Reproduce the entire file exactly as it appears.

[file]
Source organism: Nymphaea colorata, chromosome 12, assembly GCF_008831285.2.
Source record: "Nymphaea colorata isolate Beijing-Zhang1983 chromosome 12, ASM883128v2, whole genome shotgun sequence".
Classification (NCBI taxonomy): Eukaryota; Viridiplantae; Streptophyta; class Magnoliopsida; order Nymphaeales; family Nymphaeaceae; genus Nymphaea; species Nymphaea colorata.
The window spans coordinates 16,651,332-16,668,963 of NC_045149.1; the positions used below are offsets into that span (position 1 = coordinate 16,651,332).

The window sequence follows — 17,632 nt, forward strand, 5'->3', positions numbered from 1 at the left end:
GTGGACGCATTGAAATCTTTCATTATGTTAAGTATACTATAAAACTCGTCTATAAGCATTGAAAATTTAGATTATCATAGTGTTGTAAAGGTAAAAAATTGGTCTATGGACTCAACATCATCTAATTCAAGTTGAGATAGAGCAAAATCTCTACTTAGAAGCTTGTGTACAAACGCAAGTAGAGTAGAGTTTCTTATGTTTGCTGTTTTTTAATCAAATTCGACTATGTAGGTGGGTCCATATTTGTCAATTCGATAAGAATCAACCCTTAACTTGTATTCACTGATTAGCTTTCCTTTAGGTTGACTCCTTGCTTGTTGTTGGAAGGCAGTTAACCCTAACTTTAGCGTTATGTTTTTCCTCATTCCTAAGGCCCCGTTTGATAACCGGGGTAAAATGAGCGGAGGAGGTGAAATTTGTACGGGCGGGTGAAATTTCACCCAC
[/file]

Source organism: Nymphaea colorata, chromosome 12, assembly GCF_008831285.2.
Source record: "Nymphaea colorata isolate Beijing-Zhang1983 chromosome 12, ASM883128v2, whole genome shotgun sequence".
Classification (NCBI taxonomy): Eukaryota; Viridiplantae; Streptophyta; class Magnoliopsida; order Nymphaeales; family Nymphaeaceae; genus Nymphaea; species Nymphaea colorata.
The window spans coordinates 16,651,332-16,668,963 of NC_045149.1; the positions used below are offsets into that span (position 1 = coordinate 16,651,332).

The window sequence follows — 17,632 nt, forward strand, 5'->3', positions numbered from 1 at the left end:
GTGGACGCATTGAAATCTTTCATTATGTTAAGTATACTATAAAACTCGTCTATAAGCATTGAAAATTTAGATTATCATAGTGTTGTAAAGGTAAAAAATTGGTCTATGGACTCAACATCATCTAATTCAAGTTGAGATAGAGCAAAATCTCTACTTAGAAGCTTGTGTACAAACGCAAGTAGAGTAGAGTTTCTTATGTTTGCTGTTTTTTAATCAAATTCGACTATGTAGGTGGGTCCATATTTGTCAATTCGATAAGAATCAACCCTTAACTTGTATTCACTGATTAGCTTTCCTTTAGGTTGACTCCTTGCTTGTTGTTGGAAGGCAGTTAACCCTAACTTTAGCGTTATGTTTTTCCTCATTCCTAAGGCCCCGTTTGATAACCGGGGTAAAATGAGCGGAGGAGGTGAAATTTGTACGGGCGGGTGAAATTTCACCCAC